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France adopts new whistleblowing law

France adopts new whistleblowing law.

Just ahead of the 17th December 2021 deadline, France adopted a new whistleblowing law to transpose the EU Whistleblowing Directive.  The new whistleblowing law goes beyond the Sapin 2 law, and also beyond the EU Directive. It is also referred to as the Wasermann law.

A few weeks before France take over presidency of the European Union, it wants to be a driving force on the subject. France, ‘the country of Human Rights’ notably imposes criminal and civil sanctions on organisations that fail to comply.

Protection of whistleblowers

As a reminder, the law concerns companies with more than 50 employees. It also includes administrations with more than 50 agents and municipalities with more than 10,000 habitants.

The text in the new law defines the whistleblower as “a natural person who reports or discloses, without direct financial compensation and in good faith, information relating to a crime, misdemeanor, threat or damage for the general interest”. The law still provides safeguards. For example, facts and information covered by the secrecy of national defense and that of judicial deliberations or medical secrecy.

The new French law also specifies that organisations diversify their available reporting channels to validate their approach. Such as by providing an online whistleblowing system and physical post box.

Sanctions can be applied

The new law goes beyond the European Directive, as it provides sanctions against those who disclose or fail to protect the identity of the whistleblower.

Organisations who purposely seek to block a whistleblower with abusive measures, or subject them to reprisals and intimidation, will be punished with three years imprisonment and 60,000 euros in fines.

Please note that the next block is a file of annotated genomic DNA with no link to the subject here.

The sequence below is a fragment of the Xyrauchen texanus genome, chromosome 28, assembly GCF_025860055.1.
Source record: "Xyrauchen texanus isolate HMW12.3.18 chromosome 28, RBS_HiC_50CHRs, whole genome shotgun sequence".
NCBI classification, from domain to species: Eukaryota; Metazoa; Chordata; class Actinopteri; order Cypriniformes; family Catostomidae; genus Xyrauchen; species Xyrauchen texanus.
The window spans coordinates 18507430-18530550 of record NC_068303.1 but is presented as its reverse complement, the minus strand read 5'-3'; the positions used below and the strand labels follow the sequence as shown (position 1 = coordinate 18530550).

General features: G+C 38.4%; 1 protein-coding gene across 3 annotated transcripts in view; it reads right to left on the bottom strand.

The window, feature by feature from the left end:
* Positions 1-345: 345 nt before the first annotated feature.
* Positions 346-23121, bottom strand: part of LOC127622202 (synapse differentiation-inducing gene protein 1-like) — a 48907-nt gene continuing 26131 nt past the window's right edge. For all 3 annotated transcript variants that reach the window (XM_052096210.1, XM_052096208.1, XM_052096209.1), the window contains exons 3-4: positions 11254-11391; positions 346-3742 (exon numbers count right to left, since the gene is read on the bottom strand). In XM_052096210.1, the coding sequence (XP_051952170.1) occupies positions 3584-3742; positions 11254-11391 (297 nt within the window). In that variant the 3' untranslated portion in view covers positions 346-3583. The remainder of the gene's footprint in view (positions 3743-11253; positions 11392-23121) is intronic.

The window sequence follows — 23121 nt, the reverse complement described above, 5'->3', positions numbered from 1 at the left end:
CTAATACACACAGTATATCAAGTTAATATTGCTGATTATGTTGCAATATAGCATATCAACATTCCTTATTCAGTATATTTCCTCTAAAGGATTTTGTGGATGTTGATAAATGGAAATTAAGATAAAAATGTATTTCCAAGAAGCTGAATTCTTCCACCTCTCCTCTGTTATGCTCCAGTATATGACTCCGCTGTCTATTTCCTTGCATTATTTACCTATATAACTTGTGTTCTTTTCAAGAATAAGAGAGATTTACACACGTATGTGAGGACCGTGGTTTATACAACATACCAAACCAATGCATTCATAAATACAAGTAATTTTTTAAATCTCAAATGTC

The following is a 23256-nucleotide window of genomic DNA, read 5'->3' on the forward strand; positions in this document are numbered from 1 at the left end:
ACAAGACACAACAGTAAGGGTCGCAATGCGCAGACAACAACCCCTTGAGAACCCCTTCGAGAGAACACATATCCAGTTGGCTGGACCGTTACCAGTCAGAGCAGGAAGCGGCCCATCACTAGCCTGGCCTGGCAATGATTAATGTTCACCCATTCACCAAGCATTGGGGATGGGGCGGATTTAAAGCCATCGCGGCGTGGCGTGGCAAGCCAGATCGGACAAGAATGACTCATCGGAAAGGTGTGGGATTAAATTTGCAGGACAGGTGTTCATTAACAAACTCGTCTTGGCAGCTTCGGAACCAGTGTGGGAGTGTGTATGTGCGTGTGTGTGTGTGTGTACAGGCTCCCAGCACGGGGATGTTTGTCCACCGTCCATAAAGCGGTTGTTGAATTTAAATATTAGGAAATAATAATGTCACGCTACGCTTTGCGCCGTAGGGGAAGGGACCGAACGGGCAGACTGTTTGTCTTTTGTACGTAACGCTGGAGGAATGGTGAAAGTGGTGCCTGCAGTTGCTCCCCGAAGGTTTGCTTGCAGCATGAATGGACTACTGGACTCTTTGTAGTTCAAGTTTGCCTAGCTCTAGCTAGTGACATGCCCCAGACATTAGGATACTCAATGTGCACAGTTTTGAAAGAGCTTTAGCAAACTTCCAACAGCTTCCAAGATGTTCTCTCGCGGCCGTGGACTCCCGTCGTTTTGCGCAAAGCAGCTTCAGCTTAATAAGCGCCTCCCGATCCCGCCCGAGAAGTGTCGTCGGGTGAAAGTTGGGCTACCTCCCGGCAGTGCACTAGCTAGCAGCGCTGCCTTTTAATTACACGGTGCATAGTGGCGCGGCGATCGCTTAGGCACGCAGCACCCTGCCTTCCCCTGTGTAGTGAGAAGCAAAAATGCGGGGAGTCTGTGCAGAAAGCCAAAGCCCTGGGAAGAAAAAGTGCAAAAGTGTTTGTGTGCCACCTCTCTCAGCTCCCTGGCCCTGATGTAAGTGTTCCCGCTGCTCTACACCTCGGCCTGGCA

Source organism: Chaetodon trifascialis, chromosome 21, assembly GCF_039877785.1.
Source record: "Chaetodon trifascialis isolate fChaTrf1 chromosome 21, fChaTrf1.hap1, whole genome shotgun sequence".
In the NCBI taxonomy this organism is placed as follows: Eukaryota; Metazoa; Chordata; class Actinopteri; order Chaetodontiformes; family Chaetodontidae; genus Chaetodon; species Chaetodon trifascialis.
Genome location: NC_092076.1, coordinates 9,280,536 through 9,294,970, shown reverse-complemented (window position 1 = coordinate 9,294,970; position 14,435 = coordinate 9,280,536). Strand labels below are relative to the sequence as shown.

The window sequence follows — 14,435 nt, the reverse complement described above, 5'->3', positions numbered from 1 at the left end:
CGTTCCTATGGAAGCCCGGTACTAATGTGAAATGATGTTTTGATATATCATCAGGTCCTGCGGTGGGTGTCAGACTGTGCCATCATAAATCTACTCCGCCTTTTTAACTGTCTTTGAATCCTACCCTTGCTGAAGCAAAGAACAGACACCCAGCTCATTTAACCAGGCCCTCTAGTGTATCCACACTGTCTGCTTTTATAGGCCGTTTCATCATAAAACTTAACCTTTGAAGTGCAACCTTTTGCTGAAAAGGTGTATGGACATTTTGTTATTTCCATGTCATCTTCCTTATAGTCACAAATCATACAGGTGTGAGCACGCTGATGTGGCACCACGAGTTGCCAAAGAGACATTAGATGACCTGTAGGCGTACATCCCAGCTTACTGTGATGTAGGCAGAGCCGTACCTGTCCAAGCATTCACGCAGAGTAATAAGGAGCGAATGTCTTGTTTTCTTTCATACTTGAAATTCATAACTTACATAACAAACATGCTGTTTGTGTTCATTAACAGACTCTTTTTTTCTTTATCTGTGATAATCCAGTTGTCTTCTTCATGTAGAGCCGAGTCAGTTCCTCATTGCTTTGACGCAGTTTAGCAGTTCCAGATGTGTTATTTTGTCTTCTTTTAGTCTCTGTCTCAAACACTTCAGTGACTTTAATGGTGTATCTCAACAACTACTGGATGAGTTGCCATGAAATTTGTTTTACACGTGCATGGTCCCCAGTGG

Failure to put in place a procedure to collect reports is considered an obstacle for someone to make a report. Therefore, the new law requires, as an “obligation to ensure wide publicity of internal reporting channels”, that an inspector ensures a reporting channel is provided.

Changes from the previous whistleblowing law in France

Notable differences compared to France’s Sapin 2 law is that the new whistleblowing law provides for the use of an external channel. The whistleblower can choose between making a report internally with the promise of anonymity. He or she can also report to an independent external authority listed for instance with the French Anti-Corruption Agency or the Defender of Rights. They will then transfer the report to the relevant authority.

Clarity of communication deadlines

The whistleblowing law also states a maximum timeframe for handling a report. As some organisations could be tempted to claim a lack of understanding in order to not follow up on an report. Organisations have a period of three months “to provide information to the author of the report”.

Want does this mean for your organisation?

Would you like to know what this new law means for your organisation? Get in touch with our Territory Manger in France, Iliesse Aichi, who will be happy to explain.

Would you like to learn more about a whistleblowing service and safe internal reporting channels? Read more about the EU Whistleblowing Directive here.

Are you looking for a safe and secure whistleblowing solution? Read more here.

Would you like to discuss a whistleblowing system for your organisation?
Please contact us or book a free demo!

If you have any thoughts about this article or would like to know more about Whistlelink, we’d love to hear from you.

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The EU Whistleblowing Directive explained

Philippa Johnsson,
Whistlelink
 

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The new whistleblowing law

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